Before Durant’s decision to leave, the Thunder were always considered Durant’s team. Even when Durant was injured during the 2014-15 season, when Westbrook was arguably the most valuable player in the league averaging 28.1 ppg, 8.6 apg, and 7.3 rpg, he was considered to be just “borrowing the team” while Durant was out. Now it is completely his team, and with a supporting cast that is not playoff-team caliber, simply leading the Thunder to a postseason berth would be worthy of recognition for Westbrook, something he should have been getting even with Durant by his side.

As for the man of the hour, the man who made the move, he would be the man who this deal hurts the most. Although it would seem that his joining a team that just went 73-9 would guarantee him getting a ring, the payoff for his move comes with much more hatred than jewelry. Just minutes before his decision to leave, he was the most loved man in Oklahoma City, and probably the 2nd most loved man in the state outside of Bob Stoops. While minutes after his decision he was the most despised man in the state. But Durant didn’t just lose the love of people from the Sooner State, he lost the respect of nearly every fan in America.

Durant was supposed to deliver a championship to Oklahoma City, and instead his departure for a team, all but guaranteed to win with or without the All-Star forward, is seen as one of the laziest and deplorable moves in sports. Stephen A. Smith, a man I never thought I would agree with, called it “the weakest move I’ve ever seen from a superstar”, while Charles Barkley labeled Durant’s ring-chasing ways as the newest form of “cheating”. And now regardless of if he wins a ring or multiple rings in Golden State, Durant will not be seen as one of the most respected players in basketball anymore. Instead, no matter how well he and his new team perform, the former Thunder wing player will be seen as the coward too afraid to face Steph Curry, and instead will be viewed as the villain who betrayed not only the Thunder but the entire NBA.

And then of course there is the team that Durant abandoned his for. But how can a team that is getting someone who is undoubtedly one of the five best players in the league going to be a loser from this deal? Simple. The franchise that just broke the record for most wins in a season must now improve on last year where they won nearly 90% of their games.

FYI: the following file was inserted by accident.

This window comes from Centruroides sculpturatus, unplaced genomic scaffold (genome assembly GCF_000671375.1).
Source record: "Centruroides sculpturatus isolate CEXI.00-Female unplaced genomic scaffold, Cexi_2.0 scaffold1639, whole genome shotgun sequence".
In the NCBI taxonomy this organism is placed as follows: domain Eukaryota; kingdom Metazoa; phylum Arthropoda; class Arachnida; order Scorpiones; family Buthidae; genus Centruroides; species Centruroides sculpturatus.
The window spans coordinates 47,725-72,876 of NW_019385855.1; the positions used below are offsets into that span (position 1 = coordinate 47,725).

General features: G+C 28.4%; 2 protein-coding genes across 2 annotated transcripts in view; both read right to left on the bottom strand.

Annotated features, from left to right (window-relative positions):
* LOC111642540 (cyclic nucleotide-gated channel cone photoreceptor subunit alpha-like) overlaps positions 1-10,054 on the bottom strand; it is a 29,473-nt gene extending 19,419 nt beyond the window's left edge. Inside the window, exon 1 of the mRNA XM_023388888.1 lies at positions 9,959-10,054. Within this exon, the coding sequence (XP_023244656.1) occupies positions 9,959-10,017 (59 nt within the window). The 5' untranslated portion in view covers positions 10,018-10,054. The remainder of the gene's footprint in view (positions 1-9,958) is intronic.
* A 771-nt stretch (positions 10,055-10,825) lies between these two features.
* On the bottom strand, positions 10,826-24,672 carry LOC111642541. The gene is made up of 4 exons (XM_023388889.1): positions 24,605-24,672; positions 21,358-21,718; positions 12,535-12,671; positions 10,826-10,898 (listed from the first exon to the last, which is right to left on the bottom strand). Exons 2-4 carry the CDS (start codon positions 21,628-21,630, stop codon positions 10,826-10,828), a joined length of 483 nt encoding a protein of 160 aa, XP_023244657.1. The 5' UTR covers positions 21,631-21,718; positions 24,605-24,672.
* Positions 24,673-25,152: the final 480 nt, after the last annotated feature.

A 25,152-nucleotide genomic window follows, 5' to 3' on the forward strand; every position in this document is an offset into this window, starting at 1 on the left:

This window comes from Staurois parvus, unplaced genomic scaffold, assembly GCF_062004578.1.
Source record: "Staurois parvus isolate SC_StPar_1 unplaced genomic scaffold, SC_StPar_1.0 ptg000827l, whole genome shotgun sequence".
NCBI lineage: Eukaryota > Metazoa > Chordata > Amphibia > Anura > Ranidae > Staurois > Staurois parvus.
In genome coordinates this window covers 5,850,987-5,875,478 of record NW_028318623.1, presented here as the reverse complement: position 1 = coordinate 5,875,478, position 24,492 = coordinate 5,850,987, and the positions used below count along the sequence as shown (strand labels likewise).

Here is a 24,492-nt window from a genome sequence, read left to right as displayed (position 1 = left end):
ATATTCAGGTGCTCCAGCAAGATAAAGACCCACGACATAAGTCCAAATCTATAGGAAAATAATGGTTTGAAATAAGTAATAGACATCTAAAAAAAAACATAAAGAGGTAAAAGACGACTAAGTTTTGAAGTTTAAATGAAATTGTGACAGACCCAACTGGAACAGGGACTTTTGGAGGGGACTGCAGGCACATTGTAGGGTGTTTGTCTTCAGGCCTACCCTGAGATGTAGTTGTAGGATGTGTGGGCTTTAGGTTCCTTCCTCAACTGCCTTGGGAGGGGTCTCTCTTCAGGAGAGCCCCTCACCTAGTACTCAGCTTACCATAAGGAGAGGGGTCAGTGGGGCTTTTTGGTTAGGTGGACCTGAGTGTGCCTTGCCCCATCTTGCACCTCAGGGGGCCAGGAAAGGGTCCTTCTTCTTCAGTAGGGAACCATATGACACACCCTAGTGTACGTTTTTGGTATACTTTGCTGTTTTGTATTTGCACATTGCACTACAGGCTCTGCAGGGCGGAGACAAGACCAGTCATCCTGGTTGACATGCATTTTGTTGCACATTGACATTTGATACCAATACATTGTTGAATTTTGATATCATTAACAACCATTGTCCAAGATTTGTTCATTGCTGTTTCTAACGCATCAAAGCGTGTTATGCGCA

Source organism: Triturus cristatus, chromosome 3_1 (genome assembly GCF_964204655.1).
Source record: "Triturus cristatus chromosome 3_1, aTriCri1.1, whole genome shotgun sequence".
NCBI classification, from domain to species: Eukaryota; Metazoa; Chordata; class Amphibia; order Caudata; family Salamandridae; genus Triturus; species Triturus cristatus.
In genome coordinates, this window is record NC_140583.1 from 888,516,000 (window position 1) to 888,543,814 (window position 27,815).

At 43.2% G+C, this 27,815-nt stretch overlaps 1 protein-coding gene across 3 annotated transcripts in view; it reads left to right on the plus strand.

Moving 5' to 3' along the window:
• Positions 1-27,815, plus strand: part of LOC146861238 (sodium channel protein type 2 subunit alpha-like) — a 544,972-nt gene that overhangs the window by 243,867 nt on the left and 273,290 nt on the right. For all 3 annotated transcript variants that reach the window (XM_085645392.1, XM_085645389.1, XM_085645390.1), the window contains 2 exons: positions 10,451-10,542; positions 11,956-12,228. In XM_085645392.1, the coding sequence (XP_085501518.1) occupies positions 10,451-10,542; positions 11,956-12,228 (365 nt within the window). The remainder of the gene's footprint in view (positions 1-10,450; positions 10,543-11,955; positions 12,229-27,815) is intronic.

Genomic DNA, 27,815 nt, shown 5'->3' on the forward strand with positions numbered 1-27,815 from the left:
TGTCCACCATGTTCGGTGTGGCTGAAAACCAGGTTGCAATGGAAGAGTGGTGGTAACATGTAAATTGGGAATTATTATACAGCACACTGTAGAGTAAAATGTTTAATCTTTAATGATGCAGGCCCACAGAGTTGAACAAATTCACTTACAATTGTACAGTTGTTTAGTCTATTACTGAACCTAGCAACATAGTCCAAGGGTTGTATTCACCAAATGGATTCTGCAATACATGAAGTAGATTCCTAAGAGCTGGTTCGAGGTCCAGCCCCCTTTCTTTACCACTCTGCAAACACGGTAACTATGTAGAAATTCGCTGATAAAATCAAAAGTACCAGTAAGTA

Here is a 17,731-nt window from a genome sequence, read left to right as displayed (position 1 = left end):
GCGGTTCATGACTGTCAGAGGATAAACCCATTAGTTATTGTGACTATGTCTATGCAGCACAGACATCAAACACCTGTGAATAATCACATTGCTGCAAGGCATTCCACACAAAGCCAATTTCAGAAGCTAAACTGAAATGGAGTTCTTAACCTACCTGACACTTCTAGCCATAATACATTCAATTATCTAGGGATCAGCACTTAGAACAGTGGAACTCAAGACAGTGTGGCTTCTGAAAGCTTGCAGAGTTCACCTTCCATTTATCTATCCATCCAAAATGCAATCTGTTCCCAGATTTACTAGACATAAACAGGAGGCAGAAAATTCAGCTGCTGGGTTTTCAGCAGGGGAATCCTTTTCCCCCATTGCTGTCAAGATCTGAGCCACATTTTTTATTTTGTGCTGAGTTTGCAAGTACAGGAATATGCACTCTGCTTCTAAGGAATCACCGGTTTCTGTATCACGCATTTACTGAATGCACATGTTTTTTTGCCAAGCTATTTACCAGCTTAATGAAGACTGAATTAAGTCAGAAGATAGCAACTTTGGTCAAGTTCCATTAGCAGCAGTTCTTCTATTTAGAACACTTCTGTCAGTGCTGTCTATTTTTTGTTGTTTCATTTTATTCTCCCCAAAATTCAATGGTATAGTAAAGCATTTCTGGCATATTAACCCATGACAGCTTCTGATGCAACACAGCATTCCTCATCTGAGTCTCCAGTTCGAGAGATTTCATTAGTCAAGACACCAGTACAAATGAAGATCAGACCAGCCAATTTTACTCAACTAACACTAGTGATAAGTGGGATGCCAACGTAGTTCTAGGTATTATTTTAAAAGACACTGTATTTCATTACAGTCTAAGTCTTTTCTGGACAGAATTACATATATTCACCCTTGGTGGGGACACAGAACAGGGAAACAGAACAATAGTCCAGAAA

durant1Coming off back to back Western Conference titles, winning the most games in NBA history, and being 48 minutes away from their second straight World Championship three times won’t be good enough for the Golden State Warriors anymore. The team replaces small forward Harrison Barnes (underrated) with the game’s best scoring threat and the last player to win the league MVP not named Steph Curry, so the pressure is on to improve. The only problem is improving on last season is damn near impossible. And even with four of the ten best players in the league all on the same team, winning will not solve the issue of pressure that this team faces. Golden State will have to win big, and nearly every night. The signing of Durant means that a team that choked under the pressure in the NBA Finals last season, will have even more to deal with and an even bigger choking hazard not just in the Finals, but in every single game they play, as this team is sure to be picked apart and scrutinized like no team has before. But Warriors fans are fine with Durant, let’s just be sure they are fine with the pressure that will come along with him.